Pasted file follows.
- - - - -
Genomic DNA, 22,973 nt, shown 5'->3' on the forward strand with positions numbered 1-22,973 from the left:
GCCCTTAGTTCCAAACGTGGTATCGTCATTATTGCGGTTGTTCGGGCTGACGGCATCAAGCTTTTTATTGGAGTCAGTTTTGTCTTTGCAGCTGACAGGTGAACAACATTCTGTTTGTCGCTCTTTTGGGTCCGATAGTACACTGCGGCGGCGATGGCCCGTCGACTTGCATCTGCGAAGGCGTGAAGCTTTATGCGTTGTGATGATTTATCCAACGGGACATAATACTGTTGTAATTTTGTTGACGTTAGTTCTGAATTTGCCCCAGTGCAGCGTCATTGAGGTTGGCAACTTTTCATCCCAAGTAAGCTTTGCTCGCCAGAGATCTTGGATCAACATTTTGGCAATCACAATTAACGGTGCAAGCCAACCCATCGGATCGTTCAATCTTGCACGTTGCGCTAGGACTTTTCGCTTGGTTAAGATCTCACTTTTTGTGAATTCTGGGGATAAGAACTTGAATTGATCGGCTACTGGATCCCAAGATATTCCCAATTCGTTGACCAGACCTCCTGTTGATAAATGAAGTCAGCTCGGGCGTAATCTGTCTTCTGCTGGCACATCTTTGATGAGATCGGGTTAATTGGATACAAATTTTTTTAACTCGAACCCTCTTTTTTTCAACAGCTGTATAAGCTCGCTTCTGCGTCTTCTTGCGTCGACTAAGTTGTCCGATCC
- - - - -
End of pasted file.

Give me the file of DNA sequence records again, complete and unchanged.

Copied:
Genomic DNA, 22,973 nt, shown 5'->3' on the forward strand with positions numbered 1-22,973 from the left:
GCCCTTAGTTCCAAACGTGGTATCGTCATTATTGCGGTTGTTCGGGCTGACGGCATCAAGCTTTTTATTGGAGTCAGTTTTGTCTTTGCAGCTGACAGGTGAACAACATTCTGTTTGTCGCTCTTTTGGGTCCGATAGTACACTGCGGCGGCGATGGCCCGTCGACTTGCATCTGCGAAGGCGTGAAGCTTTATGCGTTGTGATGATTTATCCAACGGGACATAATACTGTTGTAATTTTGTTGACGTTAGTTCTGAATTTGCCCCAGTGCAGCGTCATTGAGGTTGGCAACTTTTCATCCCAAGTAAGCTTTGCTCGCCAGAGATCTTGGATCAACATTTTGGCAATCACAATTAACGGTGCAAGCCAACCCATCGGATCGTTCAATCTTGCACGTTGCGCTAGGACTTTTCGCTTGGTTAAGATCTCACTTTTTGTGAATTCTGGGGATAAGAACTTGAATTGATCGGCTACTGGATCCCAAGATATTCCCAATTCGTTGACCAGACCTCCTGTTGATAAATGAAGTCAGCTCGGGCGTAATCTGTCTTCTGCTGGCACATCTTTGATGAGATCGGGTTAATTGGATACAAATTTTTTTAACTCGAACCCTCTTTTTTTCAACAGCTGTATAAGCTCGCTTCTGCGTCTTCTTGCGTCGACTAAGTTGTCCGATCC